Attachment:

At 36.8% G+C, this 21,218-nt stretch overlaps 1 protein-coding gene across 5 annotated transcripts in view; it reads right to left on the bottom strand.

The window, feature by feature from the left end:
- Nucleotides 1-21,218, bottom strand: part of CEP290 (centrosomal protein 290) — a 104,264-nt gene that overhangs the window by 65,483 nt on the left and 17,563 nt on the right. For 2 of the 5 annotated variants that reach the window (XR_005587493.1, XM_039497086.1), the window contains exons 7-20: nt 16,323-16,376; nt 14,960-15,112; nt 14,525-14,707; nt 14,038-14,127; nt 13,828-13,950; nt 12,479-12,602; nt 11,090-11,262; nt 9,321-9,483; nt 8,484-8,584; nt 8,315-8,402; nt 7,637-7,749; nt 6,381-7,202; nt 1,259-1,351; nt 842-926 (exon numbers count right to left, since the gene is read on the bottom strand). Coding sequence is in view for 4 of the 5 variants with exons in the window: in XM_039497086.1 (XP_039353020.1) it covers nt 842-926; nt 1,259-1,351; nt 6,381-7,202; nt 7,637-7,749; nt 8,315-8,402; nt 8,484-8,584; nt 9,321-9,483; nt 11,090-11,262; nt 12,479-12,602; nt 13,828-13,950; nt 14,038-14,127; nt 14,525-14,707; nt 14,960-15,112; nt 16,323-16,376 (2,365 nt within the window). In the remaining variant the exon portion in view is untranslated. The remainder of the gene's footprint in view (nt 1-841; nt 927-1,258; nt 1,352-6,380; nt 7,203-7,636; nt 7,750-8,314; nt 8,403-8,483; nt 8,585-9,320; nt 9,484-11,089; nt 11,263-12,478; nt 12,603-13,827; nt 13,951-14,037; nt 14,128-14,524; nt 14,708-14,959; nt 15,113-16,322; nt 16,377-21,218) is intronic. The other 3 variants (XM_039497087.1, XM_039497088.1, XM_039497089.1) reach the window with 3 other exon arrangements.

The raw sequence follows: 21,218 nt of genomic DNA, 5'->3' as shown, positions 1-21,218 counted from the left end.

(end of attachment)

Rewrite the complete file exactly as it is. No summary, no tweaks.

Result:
At 36.8% G+C, this 21,218-nt stretch overlaps 1 protein-coding gene across 5 annotated transcripts in view; it reads right to left on the bottom strand.

The window, feature by feature from the left end:
- Nucleotides 1-21,218, bottom strand: part of CEP290 (centrosomal protein 290) — a 104,264-nt gene that overhangs the window by 65,483 nt on the left and 17,563 nt on the right. For 2 of the 5 annotated variants that reach the window (XR_005587493.1, XM_039497086.1), the window contains exons 7-20: nt 16,323-16,376; nt 14,960-15,112; nt 14,525-14,707; nt 14,038-14,127; nt 13,828-13,950; nt 12,479-12,602; nt 11,090-11,262; nt 9,321-9,483; nt 8,484-8,584; nt 8,315-8,402; nt 7,637-7,749; nt 6,381-7,202; nt 1,259-1,351; nt 842-926 (exon numbers count right to left, since the gene is read on the bottom strand). Coding sequence is in view for 4 of the 5 variants with exons in the window: in XM_039497086.1 (XP_039353020.1) it covers nt 842-926; nt 1,259-1,351; nt 6,381-7,202; nt 7,637-7,749; nt 8,315-8,402; nt 8,484-8,584; nt 9,321-9,483; nt 11,090-11,262; nt 12,479-12,602; nt 13,828-13,950; nt 14,038-14,127; nt 14,525-14,707; nt 14,960-15,112; nt 16,323-16,376 (2,365 nt within the window). In the remaining variant the exon portion in view is untranslated. The remainder of the gene's footprint in view (nt 1-841; nt 927-1,258; nt 1,352-6,380; nt 7,203-7,636; nt 7,750-8,314; nt 8,403-8,483; nt 8,585-9,320; nt 9,484-11,089; nt 11,263-12,478; nt 12,603-13,827; nt 13,951-14,037; nt 14,128-14,524; nt 14,708-14,959; nt 15,113-16,322; nt 16,377-21,218) is intronic. The other 3 variants (XM_039497087.1, XM_039497088.1, XM_039497089.1) reach the window with 3 other exon arrangements.

The raw sequence follows: 21,218 nt of genomic DNA, 5'->3' as shown, positions 1-21,218 counted from the left end.